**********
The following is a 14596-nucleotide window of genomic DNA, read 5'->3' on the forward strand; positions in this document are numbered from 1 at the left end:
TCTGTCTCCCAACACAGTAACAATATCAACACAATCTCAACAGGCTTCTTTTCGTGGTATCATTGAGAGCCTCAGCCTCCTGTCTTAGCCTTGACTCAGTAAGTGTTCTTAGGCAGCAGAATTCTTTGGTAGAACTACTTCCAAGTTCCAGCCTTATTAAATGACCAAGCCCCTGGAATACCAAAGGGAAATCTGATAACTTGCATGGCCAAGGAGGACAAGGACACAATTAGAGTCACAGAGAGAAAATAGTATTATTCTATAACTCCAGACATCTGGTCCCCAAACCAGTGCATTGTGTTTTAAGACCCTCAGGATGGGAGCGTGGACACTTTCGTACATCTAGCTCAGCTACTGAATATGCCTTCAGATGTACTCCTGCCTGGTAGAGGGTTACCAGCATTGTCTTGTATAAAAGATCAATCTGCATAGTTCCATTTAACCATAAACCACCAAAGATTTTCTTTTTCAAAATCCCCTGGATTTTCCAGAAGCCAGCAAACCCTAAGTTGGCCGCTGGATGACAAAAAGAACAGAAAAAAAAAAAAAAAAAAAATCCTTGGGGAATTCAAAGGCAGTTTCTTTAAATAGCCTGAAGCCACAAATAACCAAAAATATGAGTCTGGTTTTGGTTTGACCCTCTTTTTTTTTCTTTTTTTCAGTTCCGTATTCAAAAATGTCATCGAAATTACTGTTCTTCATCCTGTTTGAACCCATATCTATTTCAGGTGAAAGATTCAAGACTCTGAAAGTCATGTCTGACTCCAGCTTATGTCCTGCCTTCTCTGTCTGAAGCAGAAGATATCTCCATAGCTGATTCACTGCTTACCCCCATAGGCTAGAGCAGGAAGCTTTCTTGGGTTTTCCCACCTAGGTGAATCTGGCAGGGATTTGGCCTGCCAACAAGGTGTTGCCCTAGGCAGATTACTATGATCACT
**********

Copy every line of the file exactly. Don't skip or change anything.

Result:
The following is a 14596-nucleotide window of genomic DNA, read 5'->3' on the forward strand; positions in this document are numbered from 1 at the left end:
TCTGTCTCCCAACACAGTAACAATATCAACACAATCTCAACAGGCTTCTTTTCGTGGTATCATTGAGAGCCTCAGCCTCCTGTCTTAGCCTTGACTCAGTAAGTGTTCTTAGGCAGCAGAATTCTTTGGTAGAACTACTTCCAAGTTCCAGCCTTATTAAATGACCAAGCCCCTGGAATACCAAAGGGAAATCTGATAACTTGCATGGCCAAGGAGGACAAGGACACAATTAGAGTCACAGAGAGAAAATAGTATTATTCTATAACTCCAGACATCTGGTCCCCAAACCAGTGCATTGTGTTTTAAGACCCTCAGGATGGGAGCGTGGACACTTTCGTACATCTAGCTCAGCTACTGAATATGCCTTCAGATGTACTCCTGCCTGGTAGAGGGTTACCAGCATTGTCTTGTATAAAAGATCAATCTGCATAGTTCCATTTAACCATAAACCACCAAAGATTTTCTTTTTCAAAATCCCCTGGATTTTCCAGAAGCCAGCAAACCCTAAGTTGGCCGCTGGATGACAAAAAGAACAGAAAAAAAAAAAAAAAAAAAATCCTTGGGGAATTCAAAGGCAGTTTCTTTAAATAGCCTGAAGCCACAAATAACCAAAAATATGAGTCTGGTTTTGGTTTGACCCTCTTTTTTTTTCTTTTTTTCAGTTCCGTATTCAAAAATGTCATCGAAATTACTGTTCTTCATCCTGTTTGAACCCATATCTATTTCAGGTGAAAGATTCAAGACTCTGAAAGTCATGTCTGACTCCAGCTTATGTCCTGCCTTCTCTGTCTGAAGCAGAAGATATCTCCATAGCTGATTCACTGCTTACCCCCATAGGCTAGAGCAGGAAGCTTTCTTGGGTTTTCCCACCTAGGTGAATCTGGCAGGGATTTGGCCTGCCAACAAGGTGTTGCCCTAGGCAGATTACTATGATCACT